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All rings are commutative with unity.

Let $\phi:A \to B$ be a faithfully flat ring homomorphism. Let $f \in A$, $g = \phi(f) \in B$, and $\psi:A_f \to B_g$ the induced homomorphism on the localizations. Assume that $f,g$ aren't zero divisors, so we may think of $A$ and $B$ as a subrings of $A_f$ and $B_g$.

Question. Is it true that $\psi^{-1}(B) \subseteq A$?

Comments.

  1. Just 'flat' instead of 'faithfully flat' is not enough -- for instance, we may take $B = A_f$ and $\phi$ the usual localization map, and then the claim is (almost always) false.
  2. If mild finiteness hypotheses are necessary, please assume them by all means. In fact, for what I need, there's a huge additional assumption, namely that $\phi$ is also etale, but my feeling was that something like faithfully flat should still work. If etale (or possibly just smooth) is needed, I'm equally happy (at least as far as my specific need goes).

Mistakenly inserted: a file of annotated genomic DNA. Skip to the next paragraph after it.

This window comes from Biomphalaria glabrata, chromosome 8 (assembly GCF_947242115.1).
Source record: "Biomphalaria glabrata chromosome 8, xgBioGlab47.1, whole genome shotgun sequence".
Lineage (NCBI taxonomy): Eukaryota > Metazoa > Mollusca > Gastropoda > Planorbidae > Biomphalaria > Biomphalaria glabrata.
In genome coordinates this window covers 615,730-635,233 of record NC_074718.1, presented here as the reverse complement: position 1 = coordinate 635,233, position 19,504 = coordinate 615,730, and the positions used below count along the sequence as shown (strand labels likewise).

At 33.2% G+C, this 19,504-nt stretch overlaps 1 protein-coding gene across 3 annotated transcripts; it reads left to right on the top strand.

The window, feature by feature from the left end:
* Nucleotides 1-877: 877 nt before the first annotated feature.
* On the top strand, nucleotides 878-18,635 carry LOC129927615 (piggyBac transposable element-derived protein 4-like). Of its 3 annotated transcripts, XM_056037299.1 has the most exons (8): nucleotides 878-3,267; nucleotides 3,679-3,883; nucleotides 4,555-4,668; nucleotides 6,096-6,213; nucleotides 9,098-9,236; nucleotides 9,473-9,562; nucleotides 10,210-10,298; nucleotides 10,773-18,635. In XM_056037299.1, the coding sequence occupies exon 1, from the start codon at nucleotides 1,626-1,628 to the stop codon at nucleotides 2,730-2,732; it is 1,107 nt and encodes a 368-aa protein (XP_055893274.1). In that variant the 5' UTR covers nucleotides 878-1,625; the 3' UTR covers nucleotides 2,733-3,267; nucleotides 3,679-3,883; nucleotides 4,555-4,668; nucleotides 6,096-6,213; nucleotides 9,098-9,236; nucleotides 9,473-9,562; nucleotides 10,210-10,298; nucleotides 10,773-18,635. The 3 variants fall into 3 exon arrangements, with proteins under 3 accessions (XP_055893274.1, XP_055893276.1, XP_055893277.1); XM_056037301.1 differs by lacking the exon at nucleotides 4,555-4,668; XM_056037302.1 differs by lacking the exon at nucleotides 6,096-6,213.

3. A proof would be good, a reference even better.
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1 Answer 1

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In hindsight, this is trivial/well-known. The key point is that for faithfully flat extensions, contraction of extension = original ideal (for instance https://math.stackexchange.com/questions/1175630/extending-and-contracting-an-ideal-by-a-faithfully-flat-homomorphism ).

In our case, $\phi^{-1}((g)) =(f)$ and even $\phi^{-1}((g^n)) =(f^n)$. Now, if $\psi(a/f^n) \in B$, then $\phi(a) \in (g^n)$, done!

Sorry for asking a trivial question!

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